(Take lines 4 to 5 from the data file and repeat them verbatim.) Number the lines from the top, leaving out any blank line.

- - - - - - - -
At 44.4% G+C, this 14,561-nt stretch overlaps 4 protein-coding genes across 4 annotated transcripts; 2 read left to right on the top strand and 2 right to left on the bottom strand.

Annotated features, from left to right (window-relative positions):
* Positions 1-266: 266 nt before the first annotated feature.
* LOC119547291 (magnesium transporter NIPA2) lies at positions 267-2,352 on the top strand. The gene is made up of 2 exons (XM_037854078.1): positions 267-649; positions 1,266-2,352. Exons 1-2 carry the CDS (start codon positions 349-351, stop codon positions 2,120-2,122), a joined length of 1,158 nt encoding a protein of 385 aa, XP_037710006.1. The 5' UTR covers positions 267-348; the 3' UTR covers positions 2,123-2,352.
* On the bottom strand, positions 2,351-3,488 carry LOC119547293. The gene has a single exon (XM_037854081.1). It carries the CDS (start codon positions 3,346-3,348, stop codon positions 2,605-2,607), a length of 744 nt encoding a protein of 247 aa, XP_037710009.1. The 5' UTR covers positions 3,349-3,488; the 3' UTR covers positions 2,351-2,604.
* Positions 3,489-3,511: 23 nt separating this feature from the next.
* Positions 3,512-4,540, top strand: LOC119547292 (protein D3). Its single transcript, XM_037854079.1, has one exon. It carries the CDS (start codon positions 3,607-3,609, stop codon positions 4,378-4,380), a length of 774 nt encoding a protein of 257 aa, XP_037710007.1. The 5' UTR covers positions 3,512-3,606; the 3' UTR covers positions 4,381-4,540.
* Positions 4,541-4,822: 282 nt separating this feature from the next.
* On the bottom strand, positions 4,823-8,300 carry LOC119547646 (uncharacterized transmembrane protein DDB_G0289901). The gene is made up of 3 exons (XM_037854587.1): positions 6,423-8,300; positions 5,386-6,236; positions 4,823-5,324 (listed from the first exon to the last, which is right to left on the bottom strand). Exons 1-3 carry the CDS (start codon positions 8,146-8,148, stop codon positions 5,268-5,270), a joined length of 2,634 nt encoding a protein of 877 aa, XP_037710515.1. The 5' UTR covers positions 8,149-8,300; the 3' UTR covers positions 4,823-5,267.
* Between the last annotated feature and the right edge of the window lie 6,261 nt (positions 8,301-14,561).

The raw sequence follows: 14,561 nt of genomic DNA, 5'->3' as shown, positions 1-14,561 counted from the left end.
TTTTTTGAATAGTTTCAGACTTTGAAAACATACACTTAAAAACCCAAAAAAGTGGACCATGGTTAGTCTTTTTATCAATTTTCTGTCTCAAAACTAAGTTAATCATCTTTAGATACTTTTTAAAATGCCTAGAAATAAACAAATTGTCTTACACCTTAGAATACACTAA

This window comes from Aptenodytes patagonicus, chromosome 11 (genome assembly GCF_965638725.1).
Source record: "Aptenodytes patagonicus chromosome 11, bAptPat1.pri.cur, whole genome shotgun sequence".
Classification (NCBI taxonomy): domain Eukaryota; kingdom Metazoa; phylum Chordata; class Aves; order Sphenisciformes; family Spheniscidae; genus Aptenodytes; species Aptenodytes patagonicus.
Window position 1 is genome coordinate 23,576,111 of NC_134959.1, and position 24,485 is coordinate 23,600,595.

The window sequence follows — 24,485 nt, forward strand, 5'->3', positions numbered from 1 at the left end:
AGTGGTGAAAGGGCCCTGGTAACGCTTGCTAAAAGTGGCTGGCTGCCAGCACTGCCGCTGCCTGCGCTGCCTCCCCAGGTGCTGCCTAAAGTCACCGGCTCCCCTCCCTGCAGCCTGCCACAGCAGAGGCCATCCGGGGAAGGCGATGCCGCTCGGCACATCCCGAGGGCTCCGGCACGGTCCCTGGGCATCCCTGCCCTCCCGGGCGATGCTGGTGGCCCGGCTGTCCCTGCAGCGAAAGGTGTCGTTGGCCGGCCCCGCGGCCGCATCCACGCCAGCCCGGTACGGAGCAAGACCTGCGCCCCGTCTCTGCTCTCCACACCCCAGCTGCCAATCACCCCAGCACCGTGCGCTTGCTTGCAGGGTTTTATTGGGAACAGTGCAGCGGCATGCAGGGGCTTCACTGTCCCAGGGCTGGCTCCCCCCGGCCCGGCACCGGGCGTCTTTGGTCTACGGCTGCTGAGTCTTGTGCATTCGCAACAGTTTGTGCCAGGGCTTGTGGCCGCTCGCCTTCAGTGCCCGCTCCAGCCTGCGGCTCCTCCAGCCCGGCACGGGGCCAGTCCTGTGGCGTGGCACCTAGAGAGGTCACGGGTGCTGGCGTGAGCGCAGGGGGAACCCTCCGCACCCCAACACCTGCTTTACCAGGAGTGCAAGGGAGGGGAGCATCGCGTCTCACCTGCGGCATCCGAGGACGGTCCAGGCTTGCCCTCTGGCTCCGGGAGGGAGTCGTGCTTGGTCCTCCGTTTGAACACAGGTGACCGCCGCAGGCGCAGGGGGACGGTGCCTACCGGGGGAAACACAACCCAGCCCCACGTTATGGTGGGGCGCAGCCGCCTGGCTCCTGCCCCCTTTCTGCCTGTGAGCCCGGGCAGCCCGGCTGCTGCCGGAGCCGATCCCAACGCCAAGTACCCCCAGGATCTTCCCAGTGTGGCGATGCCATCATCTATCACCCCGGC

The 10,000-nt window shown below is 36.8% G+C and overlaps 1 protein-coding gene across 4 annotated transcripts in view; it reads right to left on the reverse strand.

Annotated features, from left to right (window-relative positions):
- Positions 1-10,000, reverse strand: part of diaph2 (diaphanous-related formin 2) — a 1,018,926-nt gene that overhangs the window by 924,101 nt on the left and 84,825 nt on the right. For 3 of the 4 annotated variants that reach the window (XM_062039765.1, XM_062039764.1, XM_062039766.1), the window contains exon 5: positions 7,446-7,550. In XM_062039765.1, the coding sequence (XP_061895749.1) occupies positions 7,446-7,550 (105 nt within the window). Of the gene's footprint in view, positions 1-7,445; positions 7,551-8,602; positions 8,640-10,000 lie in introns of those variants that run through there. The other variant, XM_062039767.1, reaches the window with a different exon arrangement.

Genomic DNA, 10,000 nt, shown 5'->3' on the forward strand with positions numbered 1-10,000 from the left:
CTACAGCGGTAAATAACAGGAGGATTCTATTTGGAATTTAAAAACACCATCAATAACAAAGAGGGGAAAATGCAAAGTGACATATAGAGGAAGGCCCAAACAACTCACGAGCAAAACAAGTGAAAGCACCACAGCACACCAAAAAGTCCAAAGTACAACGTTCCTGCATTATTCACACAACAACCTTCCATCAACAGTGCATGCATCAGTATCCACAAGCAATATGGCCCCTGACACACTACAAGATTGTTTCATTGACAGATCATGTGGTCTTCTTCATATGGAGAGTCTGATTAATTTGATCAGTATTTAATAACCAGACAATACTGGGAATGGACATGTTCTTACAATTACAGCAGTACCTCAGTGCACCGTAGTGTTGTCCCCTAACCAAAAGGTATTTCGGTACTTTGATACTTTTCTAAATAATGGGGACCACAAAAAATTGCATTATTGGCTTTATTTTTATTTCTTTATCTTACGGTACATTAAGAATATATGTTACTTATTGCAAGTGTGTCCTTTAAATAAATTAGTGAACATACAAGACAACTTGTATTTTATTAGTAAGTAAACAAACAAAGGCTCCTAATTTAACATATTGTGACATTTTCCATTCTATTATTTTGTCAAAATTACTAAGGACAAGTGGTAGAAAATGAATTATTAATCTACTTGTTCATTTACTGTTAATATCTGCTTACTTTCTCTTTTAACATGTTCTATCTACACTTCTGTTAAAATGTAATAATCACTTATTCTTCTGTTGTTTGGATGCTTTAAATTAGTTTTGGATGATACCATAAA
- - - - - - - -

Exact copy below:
* LOC119547291 (magnesium transporter NIPA2) lies at positions 267-2,352 on the top strand. The gene is made up of 2 exons (XM_037854078.1): positions 267-649; positions 1,266-2,352. Exons 1-2 carry the CDS (start codon positions 349-351, stop codon positions 2,120-2,122), a joined length of 1,158 nt encoding a protein of 385 aa, XP_037710006.1. The 5' UTR covers positions 267-348; the 3' UTR covers positions 2,123-2,352.
* On the bottom strand, positions 2,351-3,488 carry LOC119547293. The gene has a single exon (XM_037854081.1). It carries the CDS (start codon positions 3,346-3,348, stop codon positions 2,605-2,607), a length of 744 nt encoding a protein of 247 aa, XP_037710009.1. The 5' UTR covers positions 3,349-3,488; the 3' UTR covers positions 2,351-2,604.